This Lok Sabha will certainly see more entertainment, whether it is from BJP’s Ravi Kishan, the Bigg Boss contestant and Bhojpuri actor who won from Gorakhpur, or BJP’s Hans Raj Hans who won from North West Delhi. Riding on the coattails of the Glam Squad is nothing new for politicians. Jawaharlal Nehru began the practice of sending actors to the Rajya Sabha as nominated members with Prithviraj Kapoor. Dilip Kumar and Nargis joining politics because of their loyalty to the Nehru-Gandhi family—they too were nominated to the Rajya Sabha.

In 1953, Nehru said about the nominated members: “They do not represent political parties or anything, but they represent really the high watermark of literature or art or culture or whatever it may be.” But now, with the election of political neophytes such as the well-meaning but self-declared novice, freshly-minted Gurdaspur MP Sunny Deol, the idea is not to improve the quality of argument in the Lok Sabha but to mobilise unquestioning support as and when it is required, says Ray. What explains the particular attraction the border town of Gurdaspur has for actors? The birthplace of Dev Anand, one of the most politically active actors in Bollywood, it was represented in the Lok Sabha by Vinod Khanna from 1998 to 2017, right till when he died. Scholar and writer Chaman Lal attributes it to the BJP style of advertising which makes people enamoured of actors. “Otherwise, Sunny Deol has no political oratory or skills to impress people, he could not even make any speeches in the election; but it seems BJP used his films like Gadar and Border to whip up emotions to sit their own narrative of ultra-nationalism.” Clearly, it worked.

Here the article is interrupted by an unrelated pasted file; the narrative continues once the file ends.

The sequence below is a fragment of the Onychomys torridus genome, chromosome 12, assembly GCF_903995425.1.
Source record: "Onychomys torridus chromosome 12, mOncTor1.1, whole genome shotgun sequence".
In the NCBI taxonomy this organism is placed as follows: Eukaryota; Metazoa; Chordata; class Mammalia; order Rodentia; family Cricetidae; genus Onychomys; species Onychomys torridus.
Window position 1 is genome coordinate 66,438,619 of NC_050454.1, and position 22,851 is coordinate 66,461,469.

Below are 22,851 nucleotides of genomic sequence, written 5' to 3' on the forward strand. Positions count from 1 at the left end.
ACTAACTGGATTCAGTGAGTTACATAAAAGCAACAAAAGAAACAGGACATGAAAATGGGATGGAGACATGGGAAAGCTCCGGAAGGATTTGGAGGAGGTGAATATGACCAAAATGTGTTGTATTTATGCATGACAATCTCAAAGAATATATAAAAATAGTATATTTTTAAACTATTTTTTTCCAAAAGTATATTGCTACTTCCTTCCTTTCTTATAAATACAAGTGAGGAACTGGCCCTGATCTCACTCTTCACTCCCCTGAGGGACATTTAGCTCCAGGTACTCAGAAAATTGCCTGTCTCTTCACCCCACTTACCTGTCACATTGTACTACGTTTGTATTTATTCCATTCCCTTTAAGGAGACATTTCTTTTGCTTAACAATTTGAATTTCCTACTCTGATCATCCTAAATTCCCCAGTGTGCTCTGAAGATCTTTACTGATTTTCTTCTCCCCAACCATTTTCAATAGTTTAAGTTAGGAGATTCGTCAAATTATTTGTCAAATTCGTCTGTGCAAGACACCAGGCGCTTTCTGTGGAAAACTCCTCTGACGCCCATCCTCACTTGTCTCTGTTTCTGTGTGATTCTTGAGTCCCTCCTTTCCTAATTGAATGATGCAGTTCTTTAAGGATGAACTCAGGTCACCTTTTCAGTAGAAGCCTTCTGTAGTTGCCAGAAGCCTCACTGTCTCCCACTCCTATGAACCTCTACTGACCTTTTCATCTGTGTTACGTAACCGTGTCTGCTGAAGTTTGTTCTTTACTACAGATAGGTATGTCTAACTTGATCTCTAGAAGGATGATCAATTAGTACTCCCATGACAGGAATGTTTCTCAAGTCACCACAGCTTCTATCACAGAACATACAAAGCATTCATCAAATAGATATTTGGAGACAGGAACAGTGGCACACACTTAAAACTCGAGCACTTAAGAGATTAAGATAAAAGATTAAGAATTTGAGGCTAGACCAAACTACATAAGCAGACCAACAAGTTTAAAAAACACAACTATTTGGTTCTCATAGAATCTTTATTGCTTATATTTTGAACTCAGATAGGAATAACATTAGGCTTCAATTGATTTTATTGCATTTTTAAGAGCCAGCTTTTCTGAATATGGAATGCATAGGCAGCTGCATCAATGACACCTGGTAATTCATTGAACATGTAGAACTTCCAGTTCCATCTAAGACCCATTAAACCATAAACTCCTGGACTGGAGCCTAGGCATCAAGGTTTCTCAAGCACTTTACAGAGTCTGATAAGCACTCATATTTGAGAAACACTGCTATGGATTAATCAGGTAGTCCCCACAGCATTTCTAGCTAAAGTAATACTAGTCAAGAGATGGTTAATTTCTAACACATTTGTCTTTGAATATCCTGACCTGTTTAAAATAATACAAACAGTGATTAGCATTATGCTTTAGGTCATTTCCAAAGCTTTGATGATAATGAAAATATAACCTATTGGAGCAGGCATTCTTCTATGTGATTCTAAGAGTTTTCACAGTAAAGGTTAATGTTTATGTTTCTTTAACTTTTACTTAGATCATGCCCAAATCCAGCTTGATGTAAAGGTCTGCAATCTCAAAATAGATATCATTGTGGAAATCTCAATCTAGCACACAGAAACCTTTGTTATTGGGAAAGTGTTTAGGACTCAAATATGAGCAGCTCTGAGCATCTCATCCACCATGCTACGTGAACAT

The South, traditionally, is where politics and performers meet in happy harmony. But as Ray notes, in the case of south India, it is film stars who are drawn to politics, whether it is MG Ramachandran who formed the AIADMK on Dravida dignity or NT Rama Rao who launched Telegu Desam Party on the back of Andhra pride. “Elsewhere, the politicians reach out to film stars to capture some of the stardust.” This time, with the exception of Sumalatha, actress wife of the late Ambareesh, who won as an independent from Mandya in Karnataka, southern stars performed underwhelmingly. Kamal Haasan, whose Makkal Needhi Maiam, got 3.78 per cent of the vote (which is more than that of the BJP), didn’t win a single seat but is consoling himself with better prospects during the Assembly elections in 2021, while Prakash Raj who fought as an Independent, called the verdict a slap in his face. Media analyst Amit Khanna is not surprised, and calls Prakash Raj, who contested from Bengaluru Central, no better than a “nukkad natak actor wanting to be a national interlocutor”, a description he extends to Swara Bhaskar, who campaigned extensively for Kahnaiya Kumar, Digivijaya Singh and Atishi Marlena.